50 Amazingly Helpful Time-Tested Tips for the Kitchen You know all of those helpful kitchen-related suggestions that old-timers are so willing to share with the younger generations? These little tips and tricks might be called “kitchen hacks” these days, but they’re still the same good old nuggets of wisdom that they always were. As with any old wives’ tale, hack, or tip, your mileage may vary. Some of these gems have been around for several lifetimes - and according to most grandmas, they really work. 1.

When Chefs Get Bored Slick Men It's a Man's World. When Chefs Get Bored By – 2012/04/15Posted in: Art & Pictures Apple Love Wrecking Crew Orchestra Grilled?Avocados Avocados have been a mainstay of my culinary life for about as long as I can remember. Growing up in Southern California in the 60's, avocados were locally grown, plentiful and part of just about every party and celebration, usually in the form of guacamole. But all that changed and guacamole became the springboard for a host of dishes, sweet and savory, but for me, nothing beats a plain slice of perfectly ripe avocado.

Kitchen 101: Fruits, Vegetables & Herbs Kitchen 101: Fruits, Vegetables & Herbs I’d be remiss if I simply focused on imparting technical knowledge in the Kitchen 101 series here at Chasing Delicious. I’d be downright neglectful if I didn’t talk about ingredients, particularly the biggest misconception about produce today: that it is naturally available year-round. Though you may be able to find just about every type of fruit, vegetable, and herb in the grocery store every day of the year, a majority of this produce is not in season. Foods to Improve Moods - Healthy Living Tips at WomansDay.com While that tub of ice cream in the back of the freezer may be what you crave when you’re feeling blue, there is a long list of other (healthier!) foods that can cure a grouchy morning or a stressed-out afternoon. We talked to the experts to get the scoop on what to eat to make you feel better no matter what your mood. Stressed: Eat Chocolate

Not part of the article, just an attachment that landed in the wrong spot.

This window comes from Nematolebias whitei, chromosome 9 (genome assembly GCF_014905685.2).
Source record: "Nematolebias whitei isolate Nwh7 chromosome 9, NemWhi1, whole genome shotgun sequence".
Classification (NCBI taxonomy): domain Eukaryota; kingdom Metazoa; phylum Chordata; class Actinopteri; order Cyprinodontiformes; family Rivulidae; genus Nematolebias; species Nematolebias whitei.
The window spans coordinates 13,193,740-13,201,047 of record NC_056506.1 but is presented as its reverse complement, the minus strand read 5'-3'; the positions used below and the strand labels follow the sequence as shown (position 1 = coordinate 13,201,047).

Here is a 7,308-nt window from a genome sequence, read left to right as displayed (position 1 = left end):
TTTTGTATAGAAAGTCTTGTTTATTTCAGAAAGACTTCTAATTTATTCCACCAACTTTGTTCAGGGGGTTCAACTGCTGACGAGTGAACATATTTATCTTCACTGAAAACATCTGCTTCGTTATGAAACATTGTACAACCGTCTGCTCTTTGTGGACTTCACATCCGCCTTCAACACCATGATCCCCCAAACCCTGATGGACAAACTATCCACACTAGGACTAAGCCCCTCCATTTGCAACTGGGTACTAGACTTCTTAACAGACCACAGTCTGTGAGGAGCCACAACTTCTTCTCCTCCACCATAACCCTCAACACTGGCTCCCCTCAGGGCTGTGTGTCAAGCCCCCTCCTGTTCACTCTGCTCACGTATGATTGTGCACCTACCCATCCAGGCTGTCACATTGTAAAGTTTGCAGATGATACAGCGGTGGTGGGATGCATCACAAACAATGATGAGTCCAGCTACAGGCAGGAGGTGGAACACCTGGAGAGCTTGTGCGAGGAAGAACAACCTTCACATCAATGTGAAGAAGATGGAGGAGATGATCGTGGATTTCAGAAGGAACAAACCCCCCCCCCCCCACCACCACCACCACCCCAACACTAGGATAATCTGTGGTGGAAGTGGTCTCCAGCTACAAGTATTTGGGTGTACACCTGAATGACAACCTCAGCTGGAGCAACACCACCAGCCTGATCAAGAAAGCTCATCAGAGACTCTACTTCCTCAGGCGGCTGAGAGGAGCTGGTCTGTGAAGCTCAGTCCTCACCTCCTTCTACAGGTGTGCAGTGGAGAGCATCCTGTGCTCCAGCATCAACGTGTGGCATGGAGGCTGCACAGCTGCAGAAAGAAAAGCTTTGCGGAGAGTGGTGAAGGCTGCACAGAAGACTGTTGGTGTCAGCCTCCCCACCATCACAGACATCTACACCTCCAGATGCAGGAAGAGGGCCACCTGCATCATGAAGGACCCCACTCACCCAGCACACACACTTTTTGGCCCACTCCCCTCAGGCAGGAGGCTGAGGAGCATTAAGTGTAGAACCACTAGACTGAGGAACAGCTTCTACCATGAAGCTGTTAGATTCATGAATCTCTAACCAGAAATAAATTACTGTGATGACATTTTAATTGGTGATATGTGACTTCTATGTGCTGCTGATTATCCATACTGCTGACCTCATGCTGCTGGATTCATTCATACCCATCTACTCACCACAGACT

Tzatziki (Greek Cucumber-Yogurt Dip) - Cookbook Archaeology Last week, the day after graduation, I was staring at a wall when I happened to recall a friend’s incredulity that I had not visited Kitchen Arts & Letters (i.e., cookbook heaven) in my years in New York; so, I decided to stop by before I left the city. I think it’s probably good I held off going there until I had a job; I picked up four books on my first visit. Thankfully their used books are quite modestly priced, and they have a sale bin where I found “The Complete Greek Cookbook.” This find was well-timed: after many days of rainy nasty New England-ness, it’s finally starting to get warm up here. Which means my desire for hot foods (other than those off the grill) are dwindling fast. I only brought a handful of books with my to Boston; the ones I packed are mostly “hot climate” foods – Greek, Puerto Rican, Texan.

Bacon-wrapped Jalapeno Chicken Bites 610K+Add bacon to anything and it will fly off the table. That’s what a caterer once told me and I believe it. Certainly applies here. Whether you’re planning a cookout this weekend or cooking indoors (rain predicted here in Texas), grill up a few of these sizzling treats for a quick appetizer or serve as an entree. I can’t think of a better way to celebrate the Fourth of July than with a big plate of these spicy and cheesy, smoky and crispy chicken nuggets.